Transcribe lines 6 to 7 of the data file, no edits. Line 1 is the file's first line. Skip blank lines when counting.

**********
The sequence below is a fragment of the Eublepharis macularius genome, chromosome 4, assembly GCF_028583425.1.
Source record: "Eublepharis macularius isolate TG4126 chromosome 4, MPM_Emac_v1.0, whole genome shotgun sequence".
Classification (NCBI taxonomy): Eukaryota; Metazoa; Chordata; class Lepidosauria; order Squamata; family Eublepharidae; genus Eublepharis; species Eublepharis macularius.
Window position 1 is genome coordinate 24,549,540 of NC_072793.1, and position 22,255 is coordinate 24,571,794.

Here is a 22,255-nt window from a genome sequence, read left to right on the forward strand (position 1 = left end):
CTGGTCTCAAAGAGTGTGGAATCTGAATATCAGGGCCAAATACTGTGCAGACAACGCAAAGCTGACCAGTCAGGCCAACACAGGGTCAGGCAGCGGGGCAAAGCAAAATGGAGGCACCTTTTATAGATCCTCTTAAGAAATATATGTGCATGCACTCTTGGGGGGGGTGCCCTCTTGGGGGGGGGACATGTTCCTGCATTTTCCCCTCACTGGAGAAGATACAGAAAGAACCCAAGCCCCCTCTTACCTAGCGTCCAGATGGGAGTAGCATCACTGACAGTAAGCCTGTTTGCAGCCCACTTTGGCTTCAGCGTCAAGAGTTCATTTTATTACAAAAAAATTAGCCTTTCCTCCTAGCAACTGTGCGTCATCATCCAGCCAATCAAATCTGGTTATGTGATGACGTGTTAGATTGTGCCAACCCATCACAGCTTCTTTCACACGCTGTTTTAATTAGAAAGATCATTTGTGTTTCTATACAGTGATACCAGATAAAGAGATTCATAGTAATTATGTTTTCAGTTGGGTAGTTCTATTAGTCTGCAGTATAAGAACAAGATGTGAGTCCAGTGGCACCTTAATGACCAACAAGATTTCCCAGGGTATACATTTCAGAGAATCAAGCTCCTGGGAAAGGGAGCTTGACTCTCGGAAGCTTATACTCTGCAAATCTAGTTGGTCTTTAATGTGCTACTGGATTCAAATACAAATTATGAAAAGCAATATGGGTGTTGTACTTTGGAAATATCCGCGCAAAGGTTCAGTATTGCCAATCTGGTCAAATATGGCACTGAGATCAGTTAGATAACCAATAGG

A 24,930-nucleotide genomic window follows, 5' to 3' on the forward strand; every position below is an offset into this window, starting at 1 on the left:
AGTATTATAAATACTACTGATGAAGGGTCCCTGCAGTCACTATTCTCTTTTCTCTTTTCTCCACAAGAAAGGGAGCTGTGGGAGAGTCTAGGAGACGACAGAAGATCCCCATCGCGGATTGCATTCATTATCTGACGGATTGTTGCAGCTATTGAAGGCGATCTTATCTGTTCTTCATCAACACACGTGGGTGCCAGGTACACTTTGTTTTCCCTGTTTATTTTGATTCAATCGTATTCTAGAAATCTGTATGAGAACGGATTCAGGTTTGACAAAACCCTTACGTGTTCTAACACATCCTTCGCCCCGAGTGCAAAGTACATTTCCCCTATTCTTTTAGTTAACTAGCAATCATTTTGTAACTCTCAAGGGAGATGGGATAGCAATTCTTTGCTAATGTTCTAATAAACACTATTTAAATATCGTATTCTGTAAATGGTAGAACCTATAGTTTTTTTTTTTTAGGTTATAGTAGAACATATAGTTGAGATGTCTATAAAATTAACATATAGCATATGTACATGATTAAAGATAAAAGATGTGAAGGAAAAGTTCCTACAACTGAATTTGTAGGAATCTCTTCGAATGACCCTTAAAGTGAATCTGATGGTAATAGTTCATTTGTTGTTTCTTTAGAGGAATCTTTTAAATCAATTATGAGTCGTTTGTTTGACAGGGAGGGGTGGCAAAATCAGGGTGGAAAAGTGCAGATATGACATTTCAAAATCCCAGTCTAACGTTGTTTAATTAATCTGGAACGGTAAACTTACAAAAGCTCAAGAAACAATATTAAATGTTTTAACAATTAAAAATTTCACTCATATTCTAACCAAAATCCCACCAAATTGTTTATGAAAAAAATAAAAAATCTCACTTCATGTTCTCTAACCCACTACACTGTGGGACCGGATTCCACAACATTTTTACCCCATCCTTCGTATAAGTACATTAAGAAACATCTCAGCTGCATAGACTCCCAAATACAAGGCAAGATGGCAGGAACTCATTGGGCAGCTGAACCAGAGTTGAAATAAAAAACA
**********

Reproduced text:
CTGGTCTCAAAGAGTGTGGAATCTGAATATCAGGGCCAAATACTGTGCAGACAACGCAAAGCTGACCAGTCAGGCCAACACAGGGTCAGGCAGCGGGGCAAAGCAAAATGGAGGCACCTTTTATAGATCCTCTTAAGAAATATATGTGCATGCACTCTTGGGGGGGGTGCCCTCTTGGGGGGGGGACATGTTCCTGCATTTTCCCCTCACTGGAGAAGATACAGAAAGAACCCAAGCCCCCTCTTACCTAGCGTCCAGATGGGAGTAGCATCACTGACAGTAAGCCTGTTTGCAGCCCACTTTGGCTTCAGCGTCAAGAGTTCATTTTATTACAAAAAAATTAGCCTTTCCTCCTAGCAACTGTGCGTCATCATCCAGCCAATCAAATCTGGTTATGTGATGACGTGTTAGATTGTGCCAACCCATCACAGCTTCTTTCACACGCTGTTTTAATTAGAAAGATCATTTGTGTTTCTATACAGTGATACCAGATAAAGAGATTCATAGTAATTATGTTTTCAGTTGGGTAGTTCTATTAGTCTGCAGTATAAGAACAAGATGTGAGTCCAGTGGCACCTTAATGACCAACAAGATTTCCCAGGGTATACATTTCAGAGAATCAAGCTCCTGGGAAAGGGAGCTTGACTCTCGGAAGCTTATACTCTGCAAATCTAGTTGGTCTTTAATGTGCTACTGGATTCAAATACAAATTATGAAAAGCAATATGGGTGTTGTACTTTGGAAATATCCGCGCAAAGGTTCAGTATTGCCAATCTGGTCAAATATGGCACTGAGATCAGTTAGATAACCAATAGG

A 24,930-nucleotide genomic window follows, 5' to 3' on the forward strand; every position below is an offset into this window, starting at 1 on the left: